love the method, love the color palette. so sweet. thanks for sharing

  7. Tammy says:

    This is great, thanks so much! I was able to piece together a bunch of scraps using this method today & put together a quick eye-glass case.

  8. Sarah S says:


  9. This is why I read blogs! Absolutely amazing. Gotta do that one! Soon.

  10. Melanie says:

    that is truly the coolest idea I’ve seen in a while! thanks!

  11. relaine says:

    Fantastic! I must try this right now!!!

  12. Karo says:

    wow, this is genius!

    i’m gonna have to try this as soon as i have my other current projects finihsed.

  13. MaggieD says:

    I did try this with the new Tear Away/Wash Away Biodegradable as I want to have soft quilts. (This product is not fusible, so I used a fabric glue stick instead, which worked well). It did tear and wash-away as advertised, but the seams were very bulky for sewing. I am, however, going on a quest for a lighter-weight tear/wash-away fusible that will result in a soft and drapy quilt. Thanks for the great idea!

  14. PamelaA says:

    Excellent Tutorial. I’m into miniatures and want to use teeny squares so this will be perfect and a lot easier than the way I was thinking about doing it.

  15. darlene says:

    OMGosh … whowuddathunk??? what a fabulous way to make a block with scraps … i love it!!! thank you for the great tute.

  16. Sarah says:

    Just genius! I cannot wait to try this.
    You are so clever!

  17. Margaret says:

    What an absolutely clever idea! And sooooo simple!

  18. Oh my gosh – that is a brilliant idea. I have millions of charm pieces that I needed to sew together and couldn’t bring up the courage to tackle. This has given me some hope! Thank you very much 🙂

  19. eva says:

    NOW i understand what fusible interfacing is used for…..

    i’ve heard other quilters using it….but never understood HOW it was used.


  20. Corinne says:

    This is so great. Thanks for the idea. I made one of these for each of my kids and nephews, and they all had a BLAST playing with them over Christmas. Tents, dollies, hats….a million uses and they loved that they were each different. And I loved that they were so fast to make – one a night between bath and bedtime, zip zip. Thanks again.

  21. Holly says:


  22. Ali says:

    This is so clever!

  23. Ooooh! I love anything that is “quick and easy”! I linked to this on my roundup of favorite scrap buster posts, the link is under my name. Thanks!! (though I’m pretty sure my cut squares wouldn’t be as sqare as yours . . . but I’m getting better as I go and also learning to embrace imperfection. :>))

  24. Stephanie says:

    You’re freakin brilliantt!! I sooo have to favorites this!!

  25. Kristin says:

    Oh my gosh this is amazing! Thanks so much for sharing.

  26. Stephanie says:

    Oh my gosh! This is the best quilting idea ever – I’m excited to try that tonight after my baby falls asleep! Thanks!

  27. sarah gaylor says:


  28. Gisele says:

    Thank you so much!

  29. christine says:

    shut up! this is so amazing. so clever. i’m so pleased.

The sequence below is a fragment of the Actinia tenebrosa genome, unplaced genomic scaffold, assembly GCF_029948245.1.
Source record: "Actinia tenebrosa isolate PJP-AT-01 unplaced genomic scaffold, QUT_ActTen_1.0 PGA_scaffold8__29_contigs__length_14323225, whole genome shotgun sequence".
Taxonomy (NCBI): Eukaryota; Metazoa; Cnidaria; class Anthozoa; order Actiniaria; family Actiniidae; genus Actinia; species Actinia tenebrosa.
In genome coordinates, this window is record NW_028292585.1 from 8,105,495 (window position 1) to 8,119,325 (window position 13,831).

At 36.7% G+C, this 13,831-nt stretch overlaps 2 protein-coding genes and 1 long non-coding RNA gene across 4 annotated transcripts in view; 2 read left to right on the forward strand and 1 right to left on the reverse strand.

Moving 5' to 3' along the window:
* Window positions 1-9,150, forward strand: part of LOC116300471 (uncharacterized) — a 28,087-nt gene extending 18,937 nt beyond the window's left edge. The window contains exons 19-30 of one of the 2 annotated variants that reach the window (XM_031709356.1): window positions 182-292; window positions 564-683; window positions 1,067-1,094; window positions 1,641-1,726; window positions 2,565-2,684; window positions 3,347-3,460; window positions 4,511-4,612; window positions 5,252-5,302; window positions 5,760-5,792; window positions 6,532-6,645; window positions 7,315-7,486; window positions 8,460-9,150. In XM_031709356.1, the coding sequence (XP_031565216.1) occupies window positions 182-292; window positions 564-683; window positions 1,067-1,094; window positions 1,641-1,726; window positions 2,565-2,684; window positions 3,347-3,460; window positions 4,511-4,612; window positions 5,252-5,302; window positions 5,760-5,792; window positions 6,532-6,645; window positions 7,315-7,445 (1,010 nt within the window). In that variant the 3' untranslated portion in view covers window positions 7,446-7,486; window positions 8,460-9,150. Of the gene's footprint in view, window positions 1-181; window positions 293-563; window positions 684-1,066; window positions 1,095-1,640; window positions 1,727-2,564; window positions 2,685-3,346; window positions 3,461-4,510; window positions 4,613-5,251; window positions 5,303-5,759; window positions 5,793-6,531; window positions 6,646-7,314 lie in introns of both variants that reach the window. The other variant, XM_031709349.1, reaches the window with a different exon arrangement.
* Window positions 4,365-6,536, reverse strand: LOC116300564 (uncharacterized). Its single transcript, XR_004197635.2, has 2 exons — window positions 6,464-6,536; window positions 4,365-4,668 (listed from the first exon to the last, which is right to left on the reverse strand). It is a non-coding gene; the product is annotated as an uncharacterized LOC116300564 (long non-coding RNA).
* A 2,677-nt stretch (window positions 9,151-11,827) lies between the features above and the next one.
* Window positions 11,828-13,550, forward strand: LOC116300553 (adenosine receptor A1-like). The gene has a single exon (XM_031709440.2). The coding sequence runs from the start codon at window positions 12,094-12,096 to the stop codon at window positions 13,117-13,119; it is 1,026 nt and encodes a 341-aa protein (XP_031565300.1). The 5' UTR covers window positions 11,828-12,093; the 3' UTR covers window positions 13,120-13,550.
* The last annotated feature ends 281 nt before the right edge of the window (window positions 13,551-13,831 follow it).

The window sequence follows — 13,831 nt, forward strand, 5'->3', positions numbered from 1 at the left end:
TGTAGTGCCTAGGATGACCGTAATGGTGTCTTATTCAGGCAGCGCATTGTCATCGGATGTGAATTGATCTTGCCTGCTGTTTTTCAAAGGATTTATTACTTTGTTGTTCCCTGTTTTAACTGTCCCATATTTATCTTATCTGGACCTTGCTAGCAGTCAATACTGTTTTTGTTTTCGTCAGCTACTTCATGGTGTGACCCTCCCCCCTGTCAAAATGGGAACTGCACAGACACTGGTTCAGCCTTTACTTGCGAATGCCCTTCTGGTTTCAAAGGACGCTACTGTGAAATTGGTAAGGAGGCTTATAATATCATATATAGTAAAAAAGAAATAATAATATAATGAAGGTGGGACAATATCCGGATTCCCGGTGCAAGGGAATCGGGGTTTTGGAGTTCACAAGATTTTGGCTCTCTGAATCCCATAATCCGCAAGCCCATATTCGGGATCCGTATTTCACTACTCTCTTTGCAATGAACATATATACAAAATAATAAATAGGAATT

30. Jackie Morgan says:

    Love your idea. I am going to try that tonight. I love those tiny block blocks, but they are really hard to sew straight individually!!
    Thanks so much for a cool idea.

  31. Renea says:

    Wow. I can’t bear to part with any of my scraps. I love this idea. I will be able to use up my tiniest of squares that I have saved. Thanks for sharing.

  32. Jessica says:

    I had to try this….so far, so good, and so easy! Thank you for a great tutorial!

  33. Megan says:

    You’ve already gotten lots of praise for this, but I just have to tell you that I am sitting here with my mouth hanging open. This is the most genius thing I have ever seen!!!

  34. Katy says:

    Holy Crap! That’s genius. Why I have half a mind to skip work and march straight home to try that right now. Thank you so much! That brightened my day.

  35. Jamie says:

    So Stinkin’smart!!! I love it. I was just thinking I wanted to make a scrappy bag, but was putting it off, considering the amount of work I knew I was getting myself into. But now that it’s so easy, I’ll get right on it!! Thanks for sharing!

  36. Tsh says:

    This is a genius idea. I know I’m not saying anything new, considering the rest of the comments, but I just had to throw in my thumbs up. Thanks for sharing!

  37. Anjeanette says:

    Now why didn’t I think of this? This is brilliant! I am totally going to have to try this. Thank you so much for sharing (and taking the time to write it all up with pretty pictures too!)

    I just love this!!!!

  38. Gigil says:

    Ooops, just realized that I forgot to say that we didn’t sew the seams together, just put the trims on top and secured the seams that way. Much easier for both of us.

  39. Gigil says:

    Great job and great minds think alike. IT’s also a great project to do with your kids. My 7 yo granddaughter made one with me recently. I had 4″ squares of knit from a clothing company swatches. WE cut out a piece of lt wt interfacing to cover the top of her little table. Then I gave her the scraps and she designed a pattern, keeping the squares closely touching. After pressing, and ironing on the back side, We picked out pieces of trim and rick rack that I had, and she “designed” the seams. She helped me sew that over the seams and we attached some leftover coordinating fabric (about 6-8″ wide) to form the overhang. It turned out really cute and she was very proud. It also was a great way for scraps to be used, and for her to gain confidence in her ability. In fact when I asked her if she wanted to change the squares because 2 alike colors were together, she said no, that’s the way she liked it. What confidence and I’m glad I didn’t squash her creativity.